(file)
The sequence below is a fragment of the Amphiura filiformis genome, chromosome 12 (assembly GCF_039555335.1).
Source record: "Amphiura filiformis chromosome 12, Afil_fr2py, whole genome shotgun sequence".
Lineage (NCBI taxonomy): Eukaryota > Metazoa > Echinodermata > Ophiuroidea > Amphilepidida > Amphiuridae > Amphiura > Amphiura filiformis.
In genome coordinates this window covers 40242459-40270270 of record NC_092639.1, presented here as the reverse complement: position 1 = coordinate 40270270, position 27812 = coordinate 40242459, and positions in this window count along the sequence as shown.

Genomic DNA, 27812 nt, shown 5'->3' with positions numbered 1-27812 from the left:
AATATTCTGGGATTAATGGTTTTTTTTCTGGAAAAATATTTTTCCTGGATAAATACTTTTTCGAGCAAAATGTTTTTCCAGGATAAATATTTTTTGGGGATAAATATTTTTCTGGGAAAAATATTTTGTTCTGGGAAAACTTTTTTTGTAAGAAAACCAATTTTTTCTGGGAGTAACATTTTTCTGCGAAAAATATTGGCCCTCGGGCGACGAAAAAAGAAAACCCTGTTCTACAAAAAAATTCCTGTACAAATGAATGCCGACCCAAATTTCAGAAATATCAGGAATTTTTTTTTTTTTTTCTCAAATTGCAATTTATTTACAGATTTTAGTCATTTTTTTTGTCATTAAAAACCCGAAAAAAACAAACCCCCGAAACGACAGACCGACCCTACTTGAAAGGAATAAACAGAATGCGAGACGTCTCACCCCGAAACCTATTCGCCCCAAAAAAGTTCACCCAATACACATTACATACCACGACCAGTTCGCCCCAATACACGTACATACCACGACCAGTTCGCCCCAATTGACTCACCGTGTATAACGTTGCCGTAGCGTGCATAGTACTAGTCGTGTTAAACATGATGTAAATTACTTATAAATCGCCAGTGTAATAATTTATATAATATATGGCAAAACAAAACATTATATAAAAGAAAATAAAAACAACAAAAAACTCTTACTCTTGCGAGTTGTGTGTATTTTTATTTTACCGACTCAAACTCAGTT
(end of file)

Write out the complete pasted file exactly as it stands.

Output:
The sequence below is a fragment of the Amphiura filiformis genome, chromosome 12 (assembly GCF_039555335.1).
Source record: "Amphiura filiformis chromosome 12, Afil_fr2py, whole genome shotgun sequence".
Lineage (NCBI taxonomy): Eukaryota > Metazoa > Echinodermata > Ophiuroidea > Amphilepidida > Amphiuridae > Amphiura > Amphiura filiformis.
In genome coordinates this window covers 40242459-40270270 of record NC_092639.1, presented here as the reverse complement: position 1 = coordinate 40270270, position 27812 = coordinate 40242459, and positions in this window count along the sequence as shown.

Genomic DNA, 27812 nt, shown 5'->3' with positions numbered 1-27812 from the left:
AATATTCTGGGATTAATGGTTTTTTTTCTGGAAAAATATTTTTCCTGGATAAATACTTTTTCGAGCAAAATGTTTTTCCAGGATAAATATTTTTTGGGGATAAATATTTTTCTGGGAAAAATATTTTGTTCTGGGAAAACTTTTTTTGTAAGAAAACCAATTTTTTCTGGGAGTAACATTTTTCTGCGAAAAATATTGGCCCTCGGGCGACGAAAAAAGAAAACCCTGTTCTACAAAAAAATTCCTGTACAAATGAATGCCGACCCAAATTTCAGAAATATCAGGAATTTTTTTTTTTTTTTCTCAAATTGCAATTTATTTACAGATTTTAGTCATTTTTTTTGTCATTAAAAACCCGAAAAAAACAAACCCCCGAAACGACAGACCGACCCTACTTGAAAGGAATAAACAGAATGCGAGACGTCTCACCCCGAAACCTATTCGCCCCAAAAAAGTTCACCCAATACACATTACATACCACGACCAGTTCGCCCCAATACACGTACATACCACGACCAGTTCGCCCCAATTGACTCACCGTGTATAACGTTGCCGTAGCGTGCATAGTACTAGTCGTGTTAAACATGATGTAAATTACTTATAAATCGCCAGTGTAATAATTTATATAATATATGGCAAAACAAAACATTATATAAAAGAAAATAAAAACAACAAAAAACTCTTACTCTTGCGAGTTGTGTGTATTTTTATTTTACCGACTCAAACTCAGTT